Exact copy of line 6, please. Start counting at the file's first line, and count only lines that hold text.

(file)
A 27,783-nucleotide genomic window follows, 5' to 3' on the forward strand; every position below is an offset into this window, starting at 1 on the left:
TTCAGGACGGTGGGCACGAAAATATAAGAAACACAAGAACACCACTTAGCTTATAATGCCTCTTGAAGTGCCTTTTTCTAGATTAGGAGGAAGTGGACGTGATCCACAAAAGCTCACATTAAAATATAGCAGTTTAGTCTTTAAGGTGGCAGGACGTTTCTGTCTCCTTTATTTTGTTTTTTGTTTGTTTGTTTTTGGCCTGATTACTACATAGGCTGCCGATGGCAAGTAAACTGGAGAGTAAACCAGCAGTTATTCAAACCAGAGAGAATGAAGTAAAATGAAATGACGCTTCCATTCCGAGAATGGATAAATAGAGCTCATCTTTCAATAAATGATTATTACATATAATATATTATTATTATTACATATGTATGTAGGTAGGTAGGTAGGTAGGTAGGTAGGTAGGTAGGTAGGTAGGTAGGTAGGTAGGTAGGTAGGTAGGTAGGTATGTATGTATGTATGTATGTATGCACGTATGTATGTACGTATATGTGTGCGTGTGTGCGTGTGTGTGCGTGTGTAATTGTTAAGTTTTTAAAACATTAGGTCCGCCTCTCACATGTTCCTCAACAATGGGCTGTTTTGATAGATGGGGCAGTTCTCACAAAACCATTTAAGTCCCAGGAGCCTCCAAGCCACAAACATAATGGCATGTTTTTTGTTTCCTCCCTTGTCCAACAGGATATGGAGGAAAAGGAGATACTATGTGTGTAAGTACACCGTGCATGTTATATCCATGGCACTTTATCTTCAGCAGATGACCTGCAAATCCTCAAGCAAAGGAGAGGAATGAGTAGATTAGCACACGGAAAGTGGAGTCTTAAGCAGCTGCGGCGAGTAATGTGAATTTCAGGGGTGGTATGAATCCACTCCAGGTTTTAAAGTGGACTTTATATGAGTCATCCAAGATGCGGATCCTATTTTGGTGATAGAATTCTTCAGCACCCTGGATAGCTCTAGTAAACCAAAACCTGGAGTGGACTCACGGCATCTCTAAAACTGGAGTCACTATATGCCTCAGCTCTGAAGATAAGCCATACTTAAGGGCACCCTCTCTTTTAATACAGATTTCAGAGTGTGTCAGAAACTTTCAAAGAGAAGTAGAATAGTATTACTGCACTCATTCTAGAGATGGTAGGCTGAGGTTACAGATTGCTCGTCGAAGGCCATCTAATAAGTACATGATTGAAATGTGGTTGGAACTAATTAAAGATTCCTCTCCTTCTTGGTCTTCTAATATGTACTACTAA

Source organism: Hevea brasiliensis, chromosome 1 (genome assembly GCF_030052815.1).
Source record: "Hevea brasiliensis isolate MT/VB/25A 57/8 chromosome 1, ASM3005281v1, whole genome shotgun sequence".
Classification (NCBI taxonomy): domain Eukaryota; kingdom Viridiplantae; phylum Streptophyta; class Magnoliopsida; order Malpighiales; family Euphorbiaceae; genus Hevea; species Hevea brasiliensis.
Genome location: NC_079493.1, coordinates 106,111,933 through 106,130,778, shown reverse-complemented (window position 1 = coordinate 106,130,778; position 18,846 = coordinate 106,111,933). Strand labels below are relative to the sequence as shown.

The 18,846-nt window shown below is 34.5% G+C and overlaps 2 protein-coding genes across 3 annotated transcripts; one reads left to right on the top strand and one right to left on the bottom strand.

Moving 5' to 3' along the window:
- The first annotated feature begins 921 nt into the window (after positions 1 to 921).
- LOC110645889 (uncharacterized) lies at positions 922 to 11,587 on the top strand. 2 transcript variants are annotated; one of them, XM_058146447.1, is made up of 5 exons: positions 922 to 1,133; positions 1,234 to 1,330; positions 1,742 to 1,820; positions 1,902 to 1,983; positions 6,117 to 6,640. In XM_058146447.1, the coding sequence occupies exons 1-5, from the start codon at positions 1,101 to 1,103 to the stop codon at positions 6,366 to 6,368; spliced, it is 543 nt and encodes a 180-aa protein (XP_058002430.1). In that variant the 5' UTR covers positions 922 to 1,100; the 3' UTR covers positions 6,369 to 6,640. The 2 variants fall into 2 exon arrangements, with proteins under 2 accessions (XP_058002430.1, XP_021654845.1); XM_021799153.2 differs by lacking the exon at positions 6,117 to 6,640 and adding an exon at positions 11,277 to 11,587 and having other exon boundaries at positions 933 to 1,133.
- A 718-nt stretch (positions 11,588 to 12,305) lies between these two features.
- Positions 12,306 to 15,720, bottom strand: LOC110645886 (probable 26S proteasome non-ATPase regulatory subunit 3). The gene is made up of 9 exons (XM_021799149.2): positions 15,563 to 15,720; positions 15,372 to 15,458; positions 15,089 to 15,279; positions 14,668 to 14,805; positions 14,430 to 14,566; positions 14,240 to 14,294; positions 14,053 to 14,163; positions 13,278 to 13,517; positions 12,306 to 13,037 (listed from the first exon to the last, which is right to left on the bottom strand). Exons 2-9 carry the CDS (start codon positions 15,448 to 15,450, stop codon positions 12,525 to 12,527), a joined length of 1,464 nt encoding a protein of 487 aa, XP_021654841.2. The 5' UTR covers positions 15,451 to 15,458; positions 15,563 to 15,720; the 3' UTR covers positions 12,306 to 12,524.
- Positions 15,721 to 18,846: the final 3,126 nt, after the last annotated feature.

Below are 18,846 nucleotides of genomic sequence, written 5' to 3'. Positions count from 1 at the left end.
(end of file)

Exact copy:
Genome location: NC_079493.1, coordinates 106,111,933 through 106,130,778, shown reverse-complemented (window position 1 = coordinate 106,130,778; position 18,846 = coordinate 106,111,933). Strand labels below are relative to the sequence as shown.